Politicians aim to clean up the streets

carpet cleaningA prominent politician has managed to pass a bizarre bill through the lower court, which states that all visitors to the city must remove their shoes before entering carpeted areas.

The shoe rule is only one of a number of new rules attached to the bill, which proposes sweeping changes to the levels of cleanliness within the city area.

“It’s for everyone’s good, we’re saving carpets from stains,” says Gregor Royal, the politician who drafted and introduced the bill. “Under the new legislation, visitors will remove their shoes before entering a carpeted area, as is polite. A common sight will be carpet cleaning in Melbourne with their dry clean machine-powered efficiency. Anyone wishing to browse a government owned building must consent to being sterilized before entering.”

Mr Royal has stated that this is only the first stage in a number of bills that will render the Melbourne CBD the cleanest city in the world. Currently, tens of thousands of bottles of hand sanitiser have been ordered to be distributed to every citizen, and measurements are being taken to help the city to accommodate the fleet of carpet cleaners that are soon to be hitting the streets.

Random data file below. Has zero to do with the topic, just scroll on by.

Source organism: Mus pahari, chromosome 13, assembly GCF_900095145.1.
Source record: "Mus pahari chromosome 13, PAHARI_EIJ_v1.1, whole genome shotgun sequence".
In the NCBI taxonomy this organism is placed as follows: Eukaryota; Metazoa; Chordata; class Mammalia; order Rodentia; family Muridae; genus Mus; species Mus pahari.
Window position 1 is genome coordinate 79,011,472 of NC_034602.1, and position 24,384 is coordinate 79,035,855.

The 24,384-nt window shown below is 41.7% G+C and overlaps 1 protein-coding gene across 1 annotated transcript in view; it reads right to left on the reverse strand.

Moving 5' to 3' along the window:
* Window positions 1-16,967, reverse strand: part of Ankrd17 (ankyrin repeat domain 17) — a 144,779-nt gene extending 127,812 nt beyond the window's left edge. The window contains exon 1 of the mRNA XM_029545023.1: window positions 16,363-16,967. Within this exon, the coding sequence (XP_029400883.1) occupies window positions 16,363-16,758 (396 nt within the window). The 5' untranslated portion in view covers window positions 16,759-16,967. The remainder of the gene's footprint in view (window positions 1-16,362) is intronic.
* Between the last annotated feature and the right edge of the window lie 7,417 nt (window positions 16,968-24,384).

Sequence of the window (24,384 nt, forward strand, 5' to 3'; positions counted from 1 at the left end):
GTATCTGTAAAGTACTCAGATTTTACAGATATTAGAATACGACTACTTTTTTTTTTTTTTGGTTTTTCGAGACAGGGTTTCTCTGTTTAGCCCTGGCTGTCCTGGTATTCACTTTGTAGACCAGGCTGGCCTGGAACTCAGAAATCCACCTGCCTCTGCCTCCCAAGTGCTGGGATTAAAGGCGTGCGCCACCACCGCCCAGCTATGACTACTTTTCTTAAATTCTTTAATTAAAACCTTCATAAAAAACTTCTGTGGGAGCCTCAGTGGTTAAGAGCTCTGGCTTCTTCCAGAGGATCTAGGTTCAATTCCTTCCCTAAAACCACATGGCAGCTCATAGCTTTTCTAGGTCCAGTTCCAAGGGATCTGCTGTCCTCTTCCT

Though the bill was initially stated to have very little chance of being passed, politicians have reported that a stirring speech from Mr Royal brought many of them around. “He made us see the benefits of having carpet dry cleaning,” Melbourne lower court politician Sarah Kane said. “After all, we all hate it when something of ours gets dirty. Just the thought of people tromping around with their muddy boots shouldn’t be tolerated. Treat all areas as if it were our own carpet.”

Residents have been advised to avoid the streets during the testing period, as the fleet of cleaners will be working on a number of intersections with their trial cleaning.

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